Ask Ubuntu is a question and answer site for Ubuntu users and developers. It's 100% free.

Sign up
Here's how it works:
  1. Anybody can ask a question
  2. Anybody can answer
  3. The best answers are voted up and rise to the top

I am having difficulties figuring out some the nuances between single and double quotes within a variable context

I define:

foo=pwd

then run these:

echo $'$foo'

Which echos $foo (meaning the first $ in my echo command is dropped)

echo $"$foo"

This echos pwd (which means the bash expands $foo, my variable, to its value)

echo $`$foo`

Finally this echos $~/scripts (I expected it to print ~/scripts and not $~/scripts)

can somebody help me figure out these differences?

share|improve this question

Ultimately, the last one prints $~/scripts because $`foo` is a combination of a literal $ followed by a command substitution; so the leading $ is interpreted as a literal $ and the trailing `$foo` as a command substitution.

share|improve this answer
    
I removed the code tags and replaces with just ```````` characters etc. Feel free to rollback if you prefer the code tags – Tim Feb 18 at 12:53
    
@Tim Thanks, not sure what I did exactly but for some reason after your edited the post appeared just as disrupted as in my first revision, so I rolled it back... And now I see it looks ok in the revision. Not sure what happened, gonna test this in the formatting sandbox before rolling back to your version since I fear I might disrupt the post again. Regardless, thanks for the effort. – kos Feb 18 at 13:08
    
sure, no issues. Mine uses zero-width spaces, so be careful as you edit. – Tim Feb 18 at 13:09

First case:

echo $'$foo'

Which echos $foo (meaning the first $ in my echo command is dropped)

The first $ is run as a command. Echo doesn't require spaces between arguments, it just takes them.

So echo $'$foo' expands to run the command $ (which isn't a command so it ignores it) and then echo '$foo'. Anything in '' is taken at face value - it doesn't expand it or anything. You can put what you want in '' and nothing happens.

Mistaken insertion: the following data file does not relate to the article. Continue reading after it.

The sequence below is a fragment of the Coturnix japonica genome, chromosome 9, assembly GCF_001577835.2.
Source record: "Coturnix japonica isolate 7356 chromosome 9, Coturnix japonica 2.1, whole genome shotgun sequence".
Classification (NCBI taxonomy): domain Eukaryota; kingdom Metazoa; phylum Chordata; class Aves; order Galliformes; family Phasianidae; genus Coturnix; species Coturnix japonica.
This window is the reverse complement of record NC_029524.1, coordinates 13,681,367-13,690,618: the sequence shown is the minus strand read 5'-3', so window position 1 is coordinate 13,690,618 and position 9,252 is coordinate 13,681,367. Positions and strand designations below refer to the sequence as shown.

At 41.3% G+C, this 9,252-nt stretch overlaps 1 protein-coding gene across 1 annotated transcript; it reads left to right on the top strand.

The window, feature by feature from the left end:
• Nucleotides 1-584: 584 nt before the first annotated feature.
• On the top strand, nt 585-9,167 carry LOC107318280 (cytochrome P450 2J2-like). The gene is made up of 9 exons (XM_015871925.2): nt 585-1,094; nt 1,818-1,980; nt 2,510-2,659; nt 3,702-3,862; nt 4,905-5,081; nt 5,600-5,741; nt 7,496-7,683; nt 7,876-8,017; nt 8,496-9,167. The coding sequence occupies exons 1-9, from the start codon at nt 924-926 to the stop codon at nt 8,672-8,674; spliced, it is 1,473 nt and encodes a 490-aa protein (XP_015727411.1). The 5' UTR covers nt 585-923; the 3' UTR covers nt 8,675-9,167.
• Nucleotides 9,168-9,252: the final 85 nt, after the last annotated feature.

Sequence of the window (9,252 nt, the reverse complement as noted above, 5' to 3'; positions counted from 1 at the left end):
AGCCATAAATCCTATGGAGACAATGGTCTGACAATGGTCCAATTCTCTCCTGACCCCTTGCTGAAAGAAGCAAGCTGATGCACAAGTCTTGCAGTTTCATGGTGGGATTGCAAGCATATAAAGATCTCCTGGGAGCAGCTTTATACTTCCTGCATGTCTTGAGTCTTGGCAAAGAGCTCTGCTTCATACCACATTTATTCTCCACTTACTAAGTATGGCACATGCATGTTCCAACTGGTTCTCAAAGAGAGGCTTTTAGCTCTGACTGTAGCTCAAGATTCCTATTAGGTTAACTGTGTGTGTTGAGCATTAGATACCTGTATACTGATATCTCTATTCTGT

If you replace the $ with $$ it echos the process ID.


Second:

echo $"$foo"

This echos pwd (which means the bash expands $foo, my variable, to its value)

That's because "" doesn't prevent it expanding. "" is normally used to ensure there is a value to compare to.

If you have a variable that could be empty (e.g. it is from a grep result) then you want to compare to another value / variable, you have to put the first variable in "". This ensures that there is always a comparison to check, rather than just an empty section of code (as bash sees) which gives an error.


Finally, number 3. This is interesting.

echo $`$foo`

This echos $~/scripts (I expected it to print ~/scripts and not $~/scripts)

That's because (in this case) echo is printing the $ character first. Putting something in backticks causes the value of the variable to be run as a command (the better way to do it in more recent versions of bash is $(command))

So first it echos $ then it expands ​`$foo`​ to ​`pwd`​ which is run and returns ~/Scripts. But we had the $ print earlier - so the whole output is $~/Scripts.

share|improve this answer
    
Nice work on some very difficult formatting! – Arronical Feb 18 at 12:42
1  
@Arronical Thanks :) You can't see it but there are some zero-width spaces there for the last sentence. The things I do for imaginary internet points...! – Tim Feb 18 at 12:43
1  
+1 Good answer. I would just add that quoting variables should be the default unless you have a specific reason not to - not just to handle possible null values. See unix.stackexchange.com/questions/171346/… for more than you ever wanted to know about this. ;) – Joe Feb 25 at 8:47

Your Answer

 
discard

By posting your answer, you agree to the privacy policy and terms of service.

Not the answer you're looking for? Browse other questions tagged or ask your own question.